In the Lectionary

Sunday, December 7, 2014: 2 Peter 3:8-15a

Holiness is a murky word.

As an Old Testament professor, I spend my days thinking about the religious lives of people 2,500 years ago. Sometimes I stop and wonder what people 2,500 years in the future will think of the church today.

My hunch is that they’ll say we lost sight of holiness. They’ll find very few sermons on this topic. They’ll see how run-down our churches are, or how new ones resemble gymnasiums, and they’ll conclude that our church buildings rarely communicated that God is actually worthy of worship. They’ll say that Christians took their priorities from political parties, not from the Bible. They’ll say that for our generation, holiness seemed like a rather abstract concept, nothing we tried to embody, hardly the first thing that came to our minds when we thought about God.

This week’s text from 2 Peter presents a very different perspective. Like many Advent texts, it describes the day of the Lord, a time when “the elements will melt away with the flames” and “everything will be destroyed.” The author then poses a question: “What sort of people ought you to be?” The answer makes no reference to being nice or loving: “You must live holy and godly lives” (CEB).

The Bible uses words like holy more than words like love. Yet holiness is a murky word. It evokes several ideas.

First, when something is holy, it belongs to God. The Old Testament calls the temple “the holy place” because it is God’s home. Sacrifices were holy because they were God’s food: meals shared between God and the people making the offering. People were holy when they acted like they belonged to God.

Second, when something is holy, it’s complete. It has integrity; it’s darn near perfect. It belongs to God—and God wants the very best. The cinnamon rolls that just came out of the oven, not the ones we forgot about in the back of the fridge. The crisp $100 bills at the start of the month, not the tattered singles we still have at the end of our pay period. The times when we’re alert and full of life, not the glassy-eyed moments when we feel compelled to check our smartphones yet again.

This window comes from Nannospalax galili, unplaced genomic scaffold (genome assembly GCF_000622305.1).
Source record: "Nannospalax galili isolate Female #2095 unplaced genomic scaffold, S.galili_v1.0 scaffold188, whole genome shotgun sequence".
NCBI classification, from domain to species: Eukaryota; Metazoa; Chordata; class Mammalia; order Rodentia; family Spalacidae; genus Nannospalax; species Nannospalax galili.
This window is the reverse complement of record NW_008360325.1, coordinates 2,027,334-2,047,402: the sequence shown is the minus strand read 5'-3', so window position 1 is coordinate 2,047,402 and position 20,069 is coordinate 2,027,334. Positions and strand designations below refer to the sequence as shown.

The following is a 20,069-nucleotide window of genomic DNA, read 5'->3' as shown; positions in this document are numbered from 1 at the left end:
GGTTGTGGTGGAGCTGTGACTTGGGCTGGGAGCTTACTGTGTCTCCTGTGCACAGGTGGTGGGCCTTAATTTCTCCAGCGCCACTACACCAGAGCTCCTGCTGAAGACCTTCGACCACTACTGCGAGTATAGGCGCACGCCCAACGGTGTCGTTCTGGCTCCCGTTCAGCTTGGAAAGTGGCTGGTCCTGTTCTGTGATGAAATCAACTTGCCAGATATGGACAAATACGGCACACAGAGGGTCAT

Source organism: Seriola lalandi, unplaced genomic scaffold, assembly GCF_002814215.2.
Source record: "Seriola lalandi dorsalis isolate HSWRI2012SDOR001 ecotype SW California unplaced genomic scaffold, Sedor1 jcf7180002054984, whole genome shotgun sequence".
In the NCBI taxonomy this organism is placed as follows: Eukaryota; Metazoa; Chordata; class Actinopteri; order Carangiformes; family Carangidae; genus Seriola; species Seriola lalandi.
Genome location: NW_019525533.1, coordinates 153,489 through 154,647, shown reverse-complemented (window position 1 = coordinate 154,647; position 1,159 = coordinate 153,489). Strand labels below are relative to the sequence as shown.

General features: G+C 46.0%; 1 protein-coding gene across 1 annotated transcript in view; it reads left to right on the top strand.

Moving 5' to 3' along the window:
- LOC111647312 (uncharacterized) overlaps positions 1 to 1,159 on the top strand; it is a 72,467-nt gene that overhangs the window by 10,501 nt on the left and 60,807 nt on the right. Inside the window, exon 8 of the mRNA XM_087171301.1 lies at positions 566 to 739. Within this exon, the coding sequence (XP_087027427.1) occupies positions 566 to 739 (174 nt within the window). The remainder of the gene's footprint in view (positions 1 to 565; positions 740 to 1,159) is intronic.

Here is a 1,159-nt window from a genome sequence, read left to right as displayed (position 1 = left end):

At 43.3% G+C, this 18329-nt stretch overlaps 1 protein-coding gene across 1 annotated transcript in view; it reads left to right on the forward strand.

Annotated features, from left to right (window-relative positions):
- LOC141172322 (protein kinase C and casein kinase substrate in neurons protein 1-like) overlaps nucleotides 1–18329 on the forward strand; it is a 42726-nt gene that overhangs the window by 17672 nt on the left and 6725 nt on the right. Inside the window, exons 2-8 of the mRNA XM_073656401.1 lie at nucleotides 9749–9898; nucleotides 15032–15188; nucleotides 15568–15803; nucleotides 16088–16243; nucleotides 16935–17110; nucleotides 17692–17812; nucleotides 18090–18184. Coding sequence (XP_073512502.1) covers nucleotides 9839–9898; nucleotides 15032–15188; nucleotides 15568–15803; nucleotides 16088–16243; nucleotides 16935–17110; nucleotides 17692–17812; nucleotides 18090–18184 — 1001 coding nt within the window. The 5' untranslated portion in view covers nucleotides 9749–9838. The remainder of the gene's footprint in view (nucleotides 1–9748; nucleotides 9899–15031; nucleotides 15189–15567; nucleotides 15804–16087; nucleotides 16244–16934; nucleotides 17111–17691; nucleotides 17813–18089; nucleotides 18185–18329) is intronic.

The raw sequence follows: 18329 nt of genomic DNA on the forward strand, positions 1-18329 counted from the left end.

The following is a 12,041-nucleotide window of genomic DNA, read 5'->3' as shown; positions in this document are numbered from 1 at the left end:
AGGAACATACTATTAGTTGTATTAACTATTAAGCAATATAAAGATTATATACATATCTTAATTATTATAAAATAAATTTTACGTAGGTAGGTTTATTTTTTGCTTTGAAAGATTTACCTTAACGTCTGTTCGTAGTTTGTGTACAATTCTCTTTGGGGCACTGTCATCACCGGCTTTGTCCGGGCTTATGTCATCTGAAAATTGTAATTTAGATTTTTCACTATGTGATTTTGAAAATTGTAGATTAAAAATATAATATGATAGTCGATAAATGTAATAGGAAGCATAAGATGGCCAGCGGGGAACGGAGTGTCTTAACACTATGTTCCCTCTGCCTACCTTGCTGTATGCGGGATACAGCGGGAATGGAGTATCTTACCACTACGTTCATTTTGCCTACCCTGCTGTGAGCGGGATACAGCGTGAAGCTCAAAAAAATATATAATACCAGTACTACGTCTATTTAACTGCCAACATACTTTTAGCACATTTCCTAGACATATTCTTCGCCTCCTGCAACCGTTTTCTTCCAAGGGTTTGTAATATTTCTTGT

Third, when something’s holy, it’s beautiful. If the ancient Israelites had worn socks, the temple would have knocked them off. It was a palace. When you entered, it was as if you were returning to the Garden of Eden, back in paradise. You were surrounded by pillars, colorful linens with rich embroidery, and decorations made with gold and silver and copper. The temple spoke loud and clear: God is here. God is holy. God is beautiful. God is greater than we ever could be. God is worthy of our worship.

Fourth, when something’s holy, it’s pure. People today associate purity with sexual matters, but biblical purity includes daily matters like cleanliness and food. For biblical Israelites, personal hygiene was a sacrament: you cleaned yourself before going to the temple as a reminder that God is pure and good, different from everyday clutter, dirt, and disease. Every meal was also a sacrament. You ate only those foods considered clean, as an act of devotion, a reminder to watch what you do with your body. The New Testament picks up on these ideas, associating purity with innocence.

Finally, when something’s holy, it’s set apart. People in the Bible set themselves apart by resisting the temptation to follow other gods. Most of us aren’t tempted to bow down before literal idols. Yet we are called to work against the rampant forces of greed, lust, gluttony, and violence in our day. Why? Because as 2 Peter puts it, “We are waiting for a new heaven and a new earth, where righteousness is at home.”

The author here draws on one of my favorite passages, Isaiah 65:17–25, which talks of a time when God will change the world as we know it, bringing us back to Eden. Rejoicing will abound, while weeping will vanish. Homelessness will be a thing of the past. People will enjoy fresh fruit. Suffering will disappear. God will be at home with God’s people, and all the animals of Eden will dwell together in safety.

To prepare ourselves for that happy day, we seek holiness now. Not the stuffy, self-righteous holiness that says, “Admire me and my religiosity.” But the beautiful, dazzling holiness that makes us feel at home in God’s presence.

It’s hard to find people today who are even aware of holiness in this sense, much less people who order their lives around it. But I think of my friend Ellen. She gave up her time to mentor me when she could have easily stuck to her own important projects. When I talk with her, I walk away feeling like a better person. I think that Ellen has figured out what holiness is all about. She lives like she belongs to God. She sacrifices good things to God and others. She surrounds herself with beauty. She has no problem going in a different direction from the rest of society.

Her holiness doesn’t make me feel bad for my lack of holiness. It’s contagious.

Matthew Schlimm

Matthew Schlimm is professor of Old Testament at the University of Dubuque Theological Seminary. He has written several books, including This Strange and Sacred Scripture and 70 Hebrew Words Every Christian Should Know.

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